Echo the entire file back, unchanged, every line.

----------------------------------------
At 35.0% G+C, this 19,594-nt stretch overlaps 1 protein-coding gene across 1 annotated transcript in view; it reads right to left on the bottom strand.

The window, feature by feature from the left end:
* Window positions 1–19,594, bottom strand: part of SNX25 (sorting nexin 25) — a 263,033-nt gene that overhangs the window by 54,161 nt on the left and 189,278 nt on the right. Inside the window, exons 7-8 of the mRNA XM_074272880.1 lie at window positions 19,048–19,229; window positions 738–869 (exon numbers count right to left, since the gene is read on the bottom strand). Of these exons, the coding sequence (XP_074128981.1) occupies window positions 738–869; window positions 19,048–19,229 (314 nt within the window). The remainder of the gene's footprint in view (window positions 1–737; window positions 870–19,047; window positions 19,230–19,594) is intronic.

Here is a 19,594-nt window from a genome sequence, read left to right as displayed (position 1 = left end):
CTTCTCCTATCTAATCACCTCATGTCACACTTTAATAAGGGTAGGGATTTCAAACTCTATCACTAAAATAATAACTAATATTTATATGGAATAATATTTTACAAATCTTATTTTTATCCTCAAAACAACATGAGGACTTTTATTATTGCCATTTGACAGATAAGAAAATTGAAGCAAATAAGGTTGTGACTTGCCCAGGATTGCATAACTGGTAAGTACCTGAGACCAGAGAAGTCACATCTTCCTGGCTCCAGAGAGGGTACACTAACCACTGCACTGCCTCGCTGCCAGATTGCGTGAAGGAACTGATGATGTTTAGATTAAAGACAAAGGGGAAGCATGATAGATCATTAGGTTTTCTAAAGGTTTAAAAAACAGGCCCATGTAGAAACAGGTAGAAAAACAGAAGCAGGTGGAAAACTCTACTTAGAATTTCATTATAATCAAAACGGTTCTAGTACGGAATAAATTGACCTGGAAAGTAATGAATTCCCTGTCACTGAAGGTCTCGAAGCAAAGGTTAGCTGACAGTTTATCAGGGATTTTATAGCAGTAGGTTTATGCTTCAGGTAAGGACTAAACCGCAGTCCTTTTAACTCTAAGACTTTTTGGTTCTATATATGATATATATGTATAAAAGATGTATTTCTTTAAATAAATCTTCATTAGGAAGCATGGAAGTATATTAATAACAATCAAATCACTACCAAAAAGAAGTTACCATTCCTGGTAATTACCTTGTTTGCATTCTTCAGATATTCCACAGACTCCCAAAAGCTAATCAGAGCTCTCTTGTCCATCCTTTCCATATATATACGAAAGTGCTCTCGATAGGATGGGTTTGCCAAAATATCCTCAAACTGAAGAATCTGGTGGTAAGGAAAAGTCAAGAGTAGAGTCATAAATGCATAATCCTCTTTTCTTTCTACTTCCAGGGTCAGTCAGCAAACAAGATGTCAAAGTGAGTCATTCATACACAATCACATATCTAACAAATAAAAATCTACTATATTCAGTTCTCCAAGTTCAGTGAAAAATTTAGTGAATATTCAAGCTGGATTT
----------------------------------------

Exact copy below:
At 35.0% G+C, this 19,594-nt stretch overlaps 1 protein-coding gene across 1 annotated transcript in view; it reads right to left on the bottom strand.

The window, feature by feature from the left end:
* Window positions 1–19,594, bottom strand: part of SNX25 (sorting nexin 25) — a 263,033-nt gene that overhangs the window by 54,161 nt on the left and 189,278 nt on the right. Inside the window, exons 7-8 of the mRNA XM_074272880.1 lie at window positions 19,048–19,229; window positions 738–869 (exon numbers count right to left, since the gene is read on the bottom strand). Of these exons, the coding sequence (XP_074128981.1) occupies window positions 738–869; window positions 19,048–19,229 (314 nt within the window). The remainder of the gene's footprint in view (window positions 1–737; window positions 870–19,047; window positions 19,230–19,594) is intronic.

Here is a 19,594-nt window from a genome sequence, read left to right as displayed (position 1 = left end):
CTTCTCCTATCTAATCACCTCATGTCACACTTTAATAAGGGTAGGGATTTCAAACTCTATCACTAAAATAATAACTAATATTTATATGGAATAATATTTTACAAATCTTATTTTTATCCTCAAAACAACATGAGGACTTTTATTATTGCCATTTGACAGATAAGAAAATTGAAGCAAATAAGGTTGTGACTTGCCCAGGATTGCATAACTGGTAAGTACCTGAGACCAGAGAAGTCACATCTTCCTGGCTCCAGAGAGGGTACACTAACCACTGCACTGCCTCGCTGCCAGATTGCGTGAAGGAACTGATGATGTTTAGATTAAAGACAAAGGGGAAGCATGATAGATCATTAGGTTTTCTAAAGGTTTAAAAAACAGGCCCATGTAGAAACAGGTAGAAAAACAGAAGCAGGTGGAAAACTCTACTTAGAATTTCATTATAATCAAAACGGTTCTAGTACGGAATAAATTGACCTGGAAAGTAATGAATTCCCTGTCACTGAAGGTCTCGAAGCAAAGGTTAGCTGACAGTTTATCAGGGATTTTATAGCAGTAGGTTTATGCTTCAGGTAAGGACTAAACCGCAGTCCTTTTAACTCTAAGACTTTTTGGTTCTATATATGATATATATGTATAAAAGATGTATTTCTTTAAATAAATCTTCATTAGGAAGCATGGAAGTATATTAATAACAATCAAATCACTACCAAAAAGAAGTTACCATTCCTGGTAATTACCTTGTTTGCATTCTTCAGATATTCCACAGACTCCCAAAAGCTAATCAGAGCTCTCTTGTCCATCCTTTCCATATATATACGAAAGTGCTCTCGATAGGATGGGTTTGCCAAAATATCCTCAAACTGAAGAATCTGGTGGTAAGGAAAAGTCAAGAGTAGAGTCATAAATGCATAATCCTCTTTTCTTTCTACTTCCAGGGTCAGTCAGCAAACAAGATGTCAAAGTGAGTCATTCATACACAATCACATATCTAACAAATAAAAATCTACTATATTCAGTTCTCCAAGTTCAGTGAAAAATTTAGTGAATATTCAAGCTGGATTT